In her 2015 book, How to Raise an Adult, former first-year student dean Julie Lythcott-Haims cautions of three pitfalls parents and adults face when we have opportunities to allow kids the struggle they need to graft their roots to ours and start to grow wings.  Trouble lurks when we do things for kids that 1)they can already do for themselves, 2)they can almost do for themselves, and 3)are fueled by adult ego and attachment to appearance and outcome.  Choosing struggle requires courage and patience that don’t come easily to be sure.  With little kids, I just need the d*#n blocks AWAY!  With older kids, I’ve fought to get the kid’s room clean…and to my specifications…ENOUGH, I’ll just do it!

These early lessons are important to lay a foundation based in doing and contributing.  A famous 20 year Harvard study of the importance of chores bears out what we intuitively know:  kids need to do things for themselves and others if they are to grow into competent young people and adults.  Helping and pitching in around the house isn’t just about getting the trash taken out…it’s a foundation for inner strength needed to face a world of choices and consequences.  This includes choices about how to engage and contribute to a world that needs them.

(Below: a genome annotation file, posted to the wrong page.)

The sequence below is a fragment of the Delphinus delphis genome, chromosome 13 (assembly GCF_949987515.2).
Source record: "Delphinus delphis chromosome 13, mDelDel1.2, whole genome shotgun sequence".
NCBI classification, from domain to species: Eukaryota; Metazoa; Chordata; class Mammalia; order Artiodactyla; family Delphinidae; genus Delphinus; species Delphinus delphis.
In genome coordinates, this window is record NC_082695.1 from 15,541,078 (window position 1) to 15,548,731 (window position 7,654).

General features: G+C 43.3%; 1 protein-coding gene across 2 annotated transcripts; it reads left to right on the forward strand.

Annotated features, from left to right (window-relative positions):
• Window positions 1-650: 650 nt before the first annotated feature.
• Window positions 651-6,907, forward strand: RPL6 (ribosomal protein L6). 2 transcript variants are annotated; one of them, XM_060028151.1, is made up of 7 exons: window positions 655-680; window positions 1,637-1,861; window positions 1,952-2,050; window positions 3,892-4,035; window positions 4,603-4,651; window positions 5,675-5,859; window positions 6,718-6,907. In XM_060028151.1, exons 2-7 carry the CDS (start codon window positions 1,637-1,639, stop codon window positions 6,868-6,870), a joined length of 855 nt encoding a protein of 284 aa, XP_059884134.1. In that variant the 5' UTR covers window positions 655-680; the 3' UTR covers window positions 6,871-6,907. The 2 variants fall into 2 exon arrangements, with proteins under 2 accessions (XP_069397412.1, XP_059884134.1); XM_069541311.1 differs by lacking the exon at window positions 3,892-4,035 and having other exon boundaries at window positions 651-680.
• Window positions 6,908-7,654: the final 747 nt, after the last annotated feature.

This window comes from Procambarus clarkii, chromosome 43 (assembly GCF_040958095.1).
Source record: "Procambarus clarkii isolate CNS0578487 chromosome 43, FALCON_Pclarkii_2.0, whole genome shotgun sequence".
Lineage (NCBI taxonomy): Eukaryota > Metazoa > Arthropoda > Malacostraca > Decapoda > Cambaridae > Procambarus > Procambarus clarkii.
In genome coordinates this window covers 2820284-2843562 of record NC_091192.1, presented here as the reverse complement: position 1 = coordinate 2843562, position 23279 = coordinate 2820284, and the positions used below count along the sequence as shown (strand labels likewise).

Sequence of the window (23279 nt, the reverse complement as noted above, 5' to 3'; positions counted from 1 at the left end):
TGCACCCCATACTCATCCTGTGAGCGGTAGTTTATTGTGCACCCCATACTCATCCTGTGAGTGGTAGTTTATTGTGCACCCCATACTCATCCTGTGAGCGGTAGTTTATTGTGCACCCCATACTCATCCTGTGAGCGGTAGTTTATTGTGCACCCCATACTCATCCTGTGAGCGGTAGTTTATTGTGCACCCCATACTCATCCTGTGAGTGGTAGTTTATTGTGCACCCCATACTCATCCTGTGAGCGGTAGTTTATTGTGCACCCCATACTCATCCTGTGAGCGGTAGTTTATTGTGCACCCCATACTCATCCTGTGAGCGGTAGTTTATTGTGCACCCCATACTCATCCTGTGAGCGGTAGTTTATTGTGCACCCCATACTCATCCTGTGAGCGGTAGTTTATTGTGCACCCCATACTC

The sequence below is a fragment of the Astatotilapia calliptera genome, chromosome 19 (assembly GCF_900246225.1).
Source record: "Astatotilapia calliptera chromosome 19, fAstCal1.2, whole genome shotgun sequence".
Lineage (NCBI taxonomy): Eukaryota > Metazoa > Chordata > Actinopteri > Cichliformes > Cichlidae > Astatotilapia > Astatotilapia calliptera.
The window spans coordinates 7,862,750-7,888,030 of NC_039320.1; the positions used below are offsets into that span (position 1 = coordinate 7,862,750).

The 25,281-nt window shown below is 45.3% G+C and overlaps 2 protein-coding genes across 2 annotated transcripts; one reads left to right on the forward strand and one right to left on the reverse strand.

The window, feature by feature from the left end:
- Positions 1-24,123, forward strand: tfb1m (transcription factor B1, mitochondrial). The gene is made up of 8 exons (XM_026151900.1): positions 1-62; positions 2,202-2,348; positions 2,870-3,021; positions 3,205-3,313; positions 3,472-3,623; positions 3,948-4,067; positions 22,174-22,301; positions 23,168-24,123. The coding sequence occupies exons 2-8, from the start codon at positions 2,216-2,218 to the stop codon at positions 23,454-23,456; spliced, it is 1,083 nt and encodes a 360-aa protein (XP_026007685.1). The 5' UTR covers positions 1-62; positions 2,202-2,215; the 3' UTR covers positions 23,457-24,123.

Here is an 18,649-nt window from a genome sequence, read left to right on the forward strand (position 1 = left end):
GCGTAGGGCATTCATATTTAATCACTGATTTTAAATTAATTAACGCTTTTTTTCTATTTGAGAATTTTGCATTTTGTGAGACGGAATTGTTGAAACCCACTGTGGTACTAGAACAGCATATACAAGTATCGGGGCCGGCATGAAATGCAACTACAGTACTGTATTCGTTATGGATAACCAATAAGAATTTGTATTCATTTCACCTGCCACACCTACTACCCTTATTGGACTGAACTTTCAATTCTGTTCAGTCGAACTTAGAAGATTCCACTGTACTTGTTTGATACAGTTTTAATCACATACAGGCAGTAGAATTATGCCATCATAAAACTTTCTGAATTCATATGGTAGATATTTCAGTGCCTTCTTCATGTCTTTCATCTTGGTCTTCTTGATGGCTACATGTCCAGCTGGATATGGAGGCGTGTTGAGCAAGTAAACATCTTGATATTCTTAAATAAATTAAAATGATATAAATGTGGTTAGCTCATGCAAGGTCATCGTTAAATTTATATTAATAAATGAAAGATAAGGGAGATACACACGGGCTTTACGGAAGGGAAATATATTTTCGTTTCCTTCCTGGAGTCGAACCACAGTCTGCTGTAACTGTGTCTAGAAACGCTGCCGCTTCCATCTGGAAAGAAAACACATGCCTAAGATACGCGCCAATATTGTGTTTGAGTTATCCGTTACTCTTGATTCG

“Research by Marty Rossmann, emeritus associate professor of family education, shows that involving children in household tasks at an early age can have a positive impact later in life. By involving children in tasks, parents teach their children a sense of responsibility, competence, self-reliance, and self-worth that stays with them throughout their lives.” (University of Minnesota)

Raising kids who can walk through the world with the self-reliance and self-worth Rossman calls our attention to is the greatest gift we can give our kids.  Parents know this, but we can easily get sucked in to short-term thinking early in our kids’ lives and parenting journey by taking the easy route.  To do so puts our children at risk which is obviously never our aim.  We know this.  A recent group of parents I worked with identified these possible outcomes for children and adults if we do for them what they need to do for themselves.  Kids and adults who can be:  tired and overwhelmed, unprepared for what comes next in life, less respectful of self and others, less confident, lacking a sense of accomplishment, and resentful and insecure. Not the rosiest picture!

Ours is a long-game that requires what I heard recently described as an heroic consistency in the everyday acts and practices that are the short-game.  This may require that I let go of what they can already or almost do at the price of my attachment to appearances or outcomes.  Again, the wisdom from those parents I got to work with says it best.  Kids and adults who can be: challenged through struggles, capable, coping, resilient, and blessed by proper and healthy perspective of the struggles that life always delivers in life.  What a terrifying, exhilarating thought when I think of the loves that still grow roots and wings in my home today! I love them so and don’t want them to struggle, but struggle they must if they are to thrive. This looks like a picture of realistic hope!